# [curry] What speed to expect doing logic on graphs represented by maps

From: Jeffrey Brown <jeffbrown.the_at_gmail.com>
Date: Mon, 12 Nov 2018 11:40:10 -0500

I want to write something resembling an editor for a graph database. I'm
wondering if Curry will be fast enough.

The data defining the graph would resemble the following:

data Graph = Graph {
children :: Map Label (Set Address)
parents :: Map Label (Set Address) }

I would define rules such as:

descendent :: Graph -> Index -> Index
descendent g i
-- If j is i's child, then j is i's descendent.
| Set.member j \$ Map.lookup i \$ children g
= j
descendent g i
-- If j is i's descendent and k is j's child, then k is i's descendent.
| descendent g i j
& (Set.member k \$ Map.lookup k \$ children g)
= k

I'll use hash maps unless their space requirements stop me.

I'm hoping the resulting code will quickly (say, in under a second) answer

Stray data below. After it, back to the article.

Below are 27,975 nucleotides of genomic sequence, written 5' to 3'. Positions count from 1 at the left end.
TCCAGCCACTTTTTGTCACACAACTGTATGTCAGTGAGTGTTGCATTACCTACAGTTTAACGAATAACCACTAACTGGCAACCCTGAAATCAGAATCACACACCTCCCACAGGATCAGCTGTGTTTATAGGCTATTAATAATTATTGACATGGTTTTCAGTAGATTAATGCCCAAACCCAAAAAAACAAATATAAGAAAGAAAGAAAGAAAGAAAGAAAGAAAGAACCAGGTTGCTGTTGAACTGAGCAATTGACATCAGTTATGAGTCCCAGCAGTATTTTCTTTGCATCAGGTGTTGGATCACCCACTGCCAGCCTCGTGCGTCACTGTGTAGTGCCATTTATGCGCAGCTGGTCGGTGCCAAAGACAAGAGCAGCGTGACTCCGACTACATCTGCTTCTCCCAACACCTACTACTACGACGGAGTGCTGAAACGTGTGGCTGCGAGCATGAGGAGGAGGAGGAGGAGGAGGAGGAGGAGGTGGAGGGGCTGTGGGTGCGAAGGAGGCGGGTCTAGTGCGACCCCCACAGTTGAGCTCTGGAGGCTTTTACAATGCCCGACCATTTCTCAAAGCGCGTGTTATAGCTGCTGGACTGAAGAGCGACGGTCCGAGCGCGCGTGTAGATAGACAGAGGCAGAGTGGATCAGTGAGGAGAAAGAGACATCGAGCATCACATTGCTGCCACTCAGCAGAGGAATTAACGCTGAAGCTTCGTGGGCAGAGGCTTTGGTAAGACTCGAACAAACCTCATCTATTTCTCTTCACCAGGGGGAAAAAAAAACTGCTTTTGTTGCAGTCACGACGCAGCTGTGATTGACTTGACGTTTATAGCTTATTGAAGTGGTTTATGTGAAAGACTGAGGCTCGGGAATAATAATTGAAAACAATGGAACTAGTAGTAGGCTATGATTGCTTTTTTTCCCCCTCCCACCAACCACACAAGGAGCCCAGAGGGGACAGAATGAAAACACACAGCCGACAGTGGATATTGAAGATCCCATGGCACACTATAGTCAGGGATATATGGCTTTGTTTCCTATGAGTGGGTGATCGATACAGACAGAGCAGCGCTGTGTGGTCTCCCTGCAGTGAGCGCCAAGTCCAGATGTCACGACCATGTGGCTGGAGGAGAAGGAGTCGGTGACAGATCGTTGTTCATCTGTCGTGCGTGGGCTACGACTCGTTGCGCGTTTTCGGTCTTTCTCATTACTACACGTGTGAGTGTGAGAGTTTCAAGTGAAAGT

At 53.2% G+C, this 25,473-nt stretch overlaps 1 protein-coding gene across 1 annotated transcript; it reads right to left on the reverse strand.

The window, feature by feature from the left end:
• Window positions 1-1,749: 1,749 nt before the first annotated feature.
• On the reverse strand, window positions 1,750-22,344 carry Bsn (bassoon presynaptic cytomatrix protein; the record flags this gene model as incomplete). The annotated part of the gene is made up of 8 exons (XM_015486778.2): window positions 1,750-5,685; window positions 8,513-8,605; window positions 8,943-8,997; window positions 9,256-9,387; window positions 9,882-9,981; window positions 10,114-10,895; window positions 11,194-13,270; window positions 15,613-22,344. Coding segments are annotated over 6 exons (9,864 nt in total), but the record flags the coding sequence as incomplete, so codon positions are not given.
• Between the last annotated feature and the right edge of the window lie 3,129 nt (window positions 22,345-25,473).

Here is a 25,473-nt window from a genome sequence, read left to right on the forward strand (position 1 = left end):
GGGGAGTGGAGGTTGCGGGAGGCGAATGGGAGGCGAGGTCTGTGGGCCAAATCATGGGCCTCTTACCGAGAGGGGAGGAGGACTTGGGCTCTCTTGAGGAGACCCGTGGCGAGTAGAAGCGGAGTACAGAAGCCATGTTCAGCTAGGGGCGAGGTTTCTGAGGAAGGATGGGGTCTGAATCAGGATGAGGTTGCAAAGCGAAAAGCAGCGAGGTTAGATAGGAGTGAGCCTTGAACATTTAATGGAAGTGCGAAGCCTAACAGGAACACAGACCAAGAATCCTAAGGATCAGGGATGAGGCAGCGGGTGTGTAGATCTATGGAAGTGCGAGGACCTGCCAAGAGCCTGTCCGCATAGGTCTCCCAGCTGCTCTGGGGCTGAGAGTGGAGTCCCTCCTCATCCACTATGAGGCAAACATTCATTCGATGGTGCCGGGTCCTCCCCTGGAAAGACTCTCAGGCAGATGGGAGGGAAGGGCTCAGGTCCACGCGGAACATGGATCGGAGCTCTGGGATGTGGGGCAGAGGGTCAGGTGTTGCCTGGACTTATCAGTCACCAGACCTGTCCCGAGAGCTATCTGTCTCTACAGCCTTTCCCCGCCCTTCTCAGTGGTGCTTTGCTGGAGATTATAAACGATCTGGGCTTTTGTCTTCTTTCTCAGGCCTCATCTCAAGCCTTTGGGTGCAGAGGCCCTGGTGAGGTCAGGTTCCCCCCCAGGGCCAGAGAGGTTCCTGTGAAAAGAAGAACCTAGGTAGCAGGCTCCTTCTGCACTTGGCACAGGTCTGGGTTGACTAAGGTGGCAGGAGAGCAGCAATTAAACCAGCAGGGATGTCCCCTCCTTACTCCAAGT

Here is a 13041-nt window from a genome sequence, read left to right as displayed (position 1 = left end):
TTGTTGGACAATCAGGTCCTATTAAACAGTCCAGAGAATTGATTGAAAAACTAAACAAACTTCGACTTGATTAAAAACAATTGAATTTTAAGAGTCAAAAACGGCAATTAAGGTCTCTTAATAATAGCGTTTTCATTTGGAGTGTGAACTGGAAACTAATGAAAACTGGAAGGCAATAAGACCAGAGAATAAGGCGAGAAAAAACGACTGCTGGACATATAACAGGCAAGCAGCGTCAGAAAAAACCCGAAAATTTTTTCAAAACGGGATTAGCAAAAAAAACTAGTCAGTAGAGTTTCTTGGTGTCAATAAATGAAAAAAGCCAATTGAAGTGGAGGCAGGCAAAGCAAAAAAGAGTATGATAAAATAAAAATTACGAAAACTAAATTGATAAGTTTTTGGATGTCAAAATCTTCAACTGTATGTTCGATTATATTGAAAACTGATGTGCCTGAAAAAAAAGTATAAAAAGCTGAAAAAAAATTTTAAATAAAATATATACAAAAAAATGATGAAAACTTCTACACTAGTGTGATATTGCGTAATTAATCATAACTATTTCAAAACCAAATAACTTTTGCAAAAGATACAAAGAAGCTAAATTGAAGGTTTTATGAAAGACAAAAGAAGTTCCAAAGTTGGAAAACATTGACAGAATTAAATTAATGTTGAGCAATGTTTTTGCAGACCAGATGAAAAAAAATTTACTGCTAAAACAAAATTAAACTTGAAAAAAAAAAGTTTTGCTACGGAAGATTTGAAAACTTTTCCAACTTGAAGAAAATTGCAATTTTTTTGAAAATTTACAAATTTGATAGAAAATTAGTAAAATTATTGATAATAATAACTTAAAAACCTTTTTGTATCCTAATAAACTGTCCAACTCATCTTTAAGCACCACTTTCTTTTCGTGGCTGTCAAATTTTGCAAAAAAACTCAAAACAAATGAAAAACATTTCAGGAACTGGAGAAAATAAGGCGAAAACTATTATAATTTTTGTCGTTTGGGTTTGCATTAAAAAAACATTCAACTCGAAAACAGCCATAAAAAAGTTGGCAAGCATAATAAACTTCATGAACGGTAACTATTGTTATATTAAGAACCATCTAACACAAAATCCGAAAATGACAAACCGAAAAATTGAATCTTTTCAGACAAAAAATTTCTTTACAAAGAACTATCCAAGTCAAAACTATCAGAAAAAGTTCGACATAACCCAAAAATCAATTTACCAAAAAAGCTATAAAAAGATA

queries over a few million nodes, along the lines of "the descendents of X
and Y, minus any descendents of Z or W". If an unbounded number of
generations proves computationally difficult, I would not be bothered by
needing to impose depth limits, ala "the first two generations of
descendents of X and Y, minus the first seven generations of descendents of
Z or W".

The graph would be sparse: with an average number of children well under
five, and few cycles.

Is this kind of performance a reasonable thing to expect from Curry? If so,
using which compiler? If not, can you recommend another language?

I know Haskell, and prefer it immensely to any other language. I am
reluctant to write a full application in a pure logic language like
Mercury, but I will if need be.

--
Jeff Brown | Jeffrey Benjamin Brown